Whether you inherited a set of Guardian Service cookware, or picked up a few pieces at a flea market or yard sale, then you're in luck: Guardian Service is not only highly collectable, it's perfectly safe to use.
Guardian Service, or Guardian Ware, was produced from the mid 1930s to the 1950s. This durable, hammered aluminium cookware has been a staple of kitchens for more than 50 years.
Fears about the suggested link between aluminium cookware such as Guardian Service and Alzheimer's disease has led to perceived safety concerns about cooking with aluminium. The FDA has found insufficient evidence that there is any danger associated with using aluminium cookware.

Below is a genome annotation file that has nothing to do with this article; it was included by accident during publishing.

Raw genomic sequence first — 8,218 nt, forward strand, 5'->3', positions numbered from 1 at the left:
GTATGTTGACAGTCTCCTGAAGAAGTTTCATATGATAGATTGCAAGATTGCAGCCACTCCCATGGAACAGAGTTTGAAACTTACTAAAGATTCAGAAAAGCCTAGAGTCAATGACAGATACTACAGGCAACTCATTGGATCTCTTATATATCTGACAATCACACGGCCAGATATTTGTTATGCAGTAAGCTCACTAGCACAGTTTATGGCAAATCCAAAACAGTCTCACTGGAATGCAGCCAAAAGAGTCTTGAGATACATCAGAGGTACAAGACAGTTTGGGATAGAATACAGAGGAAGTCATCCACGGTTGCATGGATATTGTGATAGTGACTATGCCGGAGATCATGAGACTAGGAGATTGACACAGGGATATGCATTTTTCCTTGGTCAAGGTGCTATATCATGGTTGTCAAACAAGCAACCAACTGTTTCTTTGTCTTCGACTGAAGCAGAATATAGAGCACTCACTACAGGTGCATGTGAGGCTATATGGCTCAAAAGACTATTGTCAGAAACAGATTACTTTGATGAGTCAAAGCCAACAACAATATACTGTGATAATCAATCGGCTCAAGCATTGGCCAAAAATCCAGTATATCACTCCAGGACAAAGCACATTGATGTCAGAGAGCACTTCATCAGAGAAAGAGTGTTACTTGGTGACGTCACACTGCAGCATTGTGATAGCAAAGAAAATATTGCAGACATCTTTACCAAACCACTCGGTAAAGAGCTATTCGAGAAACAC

While aluminium cookware is not dangerous to use, you should take a few points into account when using Guardian Service and other aluminium cookware. Aluminium is a reactive metal; using aluminium cookware to cook or store highly acidic foods such as tomatoes or citrus fruits can result in damage and discolouration to the cookware, along with changes to the food's taste or smell.
The reactive nature of aluminium means that cookware like Guardian Service often oxidises, turning grey or even black when reacting with foods such as eggs or potatoes. This oxidation may stain light-coloured foods, but it is not dangerous.
Prior to World War II, all Guardian Service cookware was manufactured with aluminium lids. Aluminium shortages during the war resulted in a change to glass lids.
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